As the tuk-tuk approached Pann saw us coming, which may have something to do with my traffic-light hair. “She just yelled out to Vichika ‘your mother is here’.” Soma translated. Mother? Okay, if I had whelped, Vichika would have been the ideal daughter, so I will accept that. Well, sort of, but I’d still rather be the eccentric Auntie Mame.
Vichika rushed up to hug me even before Nick stopped the tuk-tuk. Then she glanced up and recognized Soma – whom she had met at the International Day of the Girl event at Meta House on 11 October 2013 – and her eyes widened. Really, Princess Soma Norodom – the cousin of King Norodom Sihamoni – had come to visit at the dump as she had promised?
I met the unpretentious Soma in July 2013 when I helped organize the premiere of Girl Rising at the French Cultural Centre and had to find a “star” mistress-of-ceremonies. We hit it off. Remember I was a princess in Nigeria for two years so I sort of understand the responsibilities and demands that go with the position.
Soma was raised in Long Beach after her family went into exile from the Khmer Rouge in 1975 and grew up to have a rather “ordinary” life. A few years ago she returned to the Kingdom with her father as he wanted to die here. I wrote a piece about the foundation she is setting up for Audrey magazine in America. “Education is my platform,” she often says “it is the only way out of poverty.” When their spring issue comes out I will pass on the link.
Meanwhile, if you want to check out Soma and the dump women in action take a look at Brad’s 11-minute video of Out of the Dumps. It takes you into the guts of Stung Meanchy. Pity about the frumpy red-headed interviewer getting too much air time. But I digress.
Arms wrapped around each other as though they had been friends forever, Vichika took Soma off to meet her extended family. With camera in hand, Brad videoed the encounter for posterity. Vichika has been doing home-improvements since she started making money with her breakfast business – thanks to your Down in the Dumps micro-loan . There are now three wooden ladders to her elevated house – when I met her there was one rotting door with plywood patches on it – and the floor covering are new. Truly a space to entertain a princess. Well done us.
The friends and relies – Australian-speak for “relatives” – gathered at Vichika’s lounge/bedroom and the women chattered away in Khmer, which Soma has learned to speak since she returned to the Kingdom. The shy younger ones sat in the adjoining room and peered in through the door. Nobody could quite believe a real live royal was there, so they had to check it out for themselves. A jovial sense of camaraderie wafted through the air.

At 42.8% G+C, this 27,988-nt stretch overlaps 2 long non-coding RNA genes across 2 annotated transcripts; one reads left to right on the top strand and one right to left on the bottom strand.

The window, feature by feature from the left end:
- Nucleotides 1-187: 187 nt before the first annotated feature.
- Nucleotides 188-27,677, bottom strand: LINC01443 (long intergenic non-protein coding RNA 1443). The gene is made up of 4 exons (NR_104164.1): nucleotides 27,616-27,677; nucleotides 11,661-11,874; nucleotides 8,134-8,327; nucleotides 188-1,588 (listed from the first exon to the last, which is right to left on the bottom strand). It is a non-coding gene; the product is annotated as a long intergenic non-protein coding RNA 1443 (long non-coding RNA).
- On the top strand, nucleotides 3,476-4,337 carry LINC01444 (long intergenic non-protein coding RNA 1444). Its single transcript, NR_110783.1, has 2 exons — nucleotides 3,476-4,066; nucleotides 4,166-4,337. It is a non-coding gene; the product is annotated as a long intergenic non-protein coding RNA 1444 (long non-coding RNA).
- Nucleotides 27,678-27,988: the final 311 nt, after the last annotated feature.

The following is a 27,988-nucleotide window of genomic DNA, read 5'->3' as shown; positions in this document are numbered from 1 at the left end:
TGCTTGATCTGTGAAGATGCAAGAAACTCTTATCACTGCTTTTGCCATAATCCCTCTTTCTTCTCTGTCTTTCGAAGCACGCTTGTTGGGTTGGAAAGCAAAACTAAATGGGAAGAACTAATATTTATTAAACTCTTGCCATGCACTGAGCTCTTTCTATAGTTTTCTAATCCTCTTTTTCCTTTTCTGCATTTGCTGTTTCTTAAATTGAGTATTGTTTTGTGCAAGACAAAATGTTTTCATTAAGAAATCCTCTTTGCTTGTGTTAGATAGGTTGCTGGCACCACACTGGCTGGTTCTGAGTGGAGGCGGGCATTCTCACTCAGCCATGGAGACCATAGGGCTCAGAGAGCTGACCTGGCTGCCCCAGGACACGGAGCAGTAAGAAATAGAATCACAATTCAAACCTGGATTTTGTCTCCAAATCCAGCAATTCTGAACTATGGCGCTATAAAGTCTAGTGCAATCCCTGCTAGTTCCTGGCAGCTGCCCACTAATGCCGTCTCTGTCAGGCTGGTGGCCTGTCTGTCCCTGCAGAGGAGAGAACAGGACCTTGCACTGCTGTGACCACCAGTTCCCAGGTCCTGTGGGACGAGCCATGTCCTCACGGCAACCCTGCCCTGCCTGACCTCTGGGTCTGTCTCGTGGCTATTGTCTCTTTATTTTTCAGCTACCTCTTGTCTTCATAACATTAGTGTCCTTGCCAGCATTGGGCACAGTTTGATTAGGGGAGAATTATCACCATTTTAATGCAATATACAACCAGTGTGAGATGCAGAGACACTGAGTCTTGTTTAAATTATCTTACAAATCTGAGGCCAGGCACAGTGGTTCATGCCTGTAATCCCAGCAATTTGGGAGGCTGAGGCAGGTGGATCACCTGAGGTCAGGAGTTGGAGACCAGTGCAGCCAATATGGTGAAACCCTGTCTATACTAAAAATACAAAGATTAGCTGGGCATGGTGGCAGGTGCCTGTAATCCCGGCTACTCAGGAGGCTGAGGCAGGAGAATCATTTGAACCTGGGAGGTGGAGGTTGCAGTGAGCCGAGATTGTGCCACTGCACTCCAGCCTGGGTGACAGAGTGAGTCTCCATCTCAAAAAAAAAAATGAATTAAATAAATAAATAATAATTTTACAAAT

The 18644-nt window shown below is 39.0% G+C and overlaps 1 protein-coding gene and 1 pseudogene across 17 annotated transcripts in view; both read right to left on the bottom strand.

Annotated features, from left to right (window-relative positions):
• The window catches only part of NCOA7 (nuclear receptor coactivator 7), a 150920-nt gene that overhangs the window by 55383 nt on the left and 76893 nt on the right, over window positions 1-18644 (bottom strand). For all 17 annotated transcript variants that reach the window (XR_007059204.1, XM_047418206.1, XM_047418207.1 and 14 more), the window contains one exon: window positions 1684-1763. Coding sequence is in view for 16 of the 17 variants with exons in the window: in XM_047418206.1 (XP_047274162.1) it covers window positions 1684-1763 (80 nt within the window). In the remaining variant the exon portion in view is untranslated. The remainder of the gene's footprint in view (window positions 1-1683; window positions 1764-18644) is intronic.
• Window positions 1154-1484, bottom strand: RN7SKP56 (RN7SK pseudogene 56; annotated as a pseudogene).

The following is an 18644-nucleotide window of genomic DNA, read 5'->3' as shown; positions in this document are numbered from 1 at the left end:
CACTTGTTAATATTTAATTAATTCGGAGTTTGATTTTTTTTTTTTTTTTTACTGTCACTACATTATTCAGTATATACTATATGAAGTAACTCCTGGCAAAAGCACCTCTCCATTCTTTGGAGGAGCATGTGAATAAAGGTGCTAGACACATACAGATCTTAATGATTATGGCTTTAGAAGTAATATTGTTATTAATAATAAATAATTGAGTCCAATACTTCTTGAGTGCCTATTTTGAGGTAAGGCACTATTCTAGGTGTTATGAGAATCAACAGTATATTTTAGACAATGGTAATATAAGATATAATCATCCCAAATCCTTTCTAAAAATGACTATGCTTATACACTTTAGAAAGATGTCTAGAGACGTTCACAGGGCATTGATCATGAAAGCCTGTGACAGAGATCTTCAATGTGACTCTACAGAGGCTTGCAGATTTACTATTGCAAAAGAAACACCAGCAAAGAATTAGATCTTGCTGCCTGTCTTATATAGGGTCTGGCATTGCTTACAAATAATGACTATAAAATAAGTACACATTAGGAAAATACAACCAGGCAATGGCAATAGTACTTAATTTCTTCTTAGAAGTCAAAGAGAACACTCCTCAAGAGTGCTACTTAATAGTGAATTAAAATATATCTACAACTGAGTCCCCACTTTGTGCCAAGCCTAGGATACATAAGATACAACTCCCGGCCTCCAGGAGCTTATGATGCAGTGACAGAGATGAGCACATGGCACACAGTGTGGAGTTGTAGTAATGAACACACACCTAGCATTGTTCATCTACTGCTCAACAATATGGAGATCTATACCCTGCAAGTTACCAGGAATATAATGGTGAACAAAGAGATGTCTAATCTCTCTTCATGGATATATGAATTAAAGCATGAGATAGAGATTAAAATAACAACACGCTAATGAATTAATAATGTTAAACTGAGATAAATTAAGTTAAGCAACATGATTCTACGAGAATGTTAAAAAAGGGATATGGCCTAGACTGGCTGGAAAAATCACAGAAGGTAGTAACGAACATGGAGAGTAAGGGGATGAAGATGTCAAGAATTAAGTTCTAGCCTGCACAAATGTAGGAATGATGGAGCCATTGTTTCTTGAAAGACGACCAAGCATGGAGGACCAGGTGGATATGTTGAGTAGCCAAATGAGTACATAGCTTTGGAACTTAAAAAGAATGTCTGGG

Soma bonded with Vichika’s 80 year old grandmother and promised to bring her something special from the US. She is going to spend the next six months there as her mother is having surgery. The plan is to look after her nephew and do some networking for the foundation while she is in the country.
I wandered off with Nick—our official translator and tuk-tuk driver – to see the renovations to Vanie’s house at the back of the dump. It is hard to describe how her hovel went to penthouse status – even though it still looks like a shack to us – with a bit of material.
But it did thanks to Ernest and Anna, two Americans who slipped me the money specifically to do the repairs. The wall that was a rather nice blanket Vanie found in the rubbish now sports a window. The tin extends to the newly repaired roof so she won’t get washed away in the monsoons. She is absolutely over-the-moon that she now has a door – rather than a chunk of wood she slid across the open space – complete with a lock. And the flowers are a nice touch. So much joy for so little. Such is the reality at the dump.
Back in the tuk-tuk Soma squealed, “Jodeeee, thank you sooooo much for taking me to the dump. I love the people there and will do as much as I can to help them when the foundation is set up.” Yes, Soma, and we at Mums and Bubs and Down in the Dumps will be delighted to spend any money you can slide our way. No offices, no overhead, no salaries. Just straight to the people who need it. And the books are open to anyone bored enough to want to go through them as every riel is accounted for.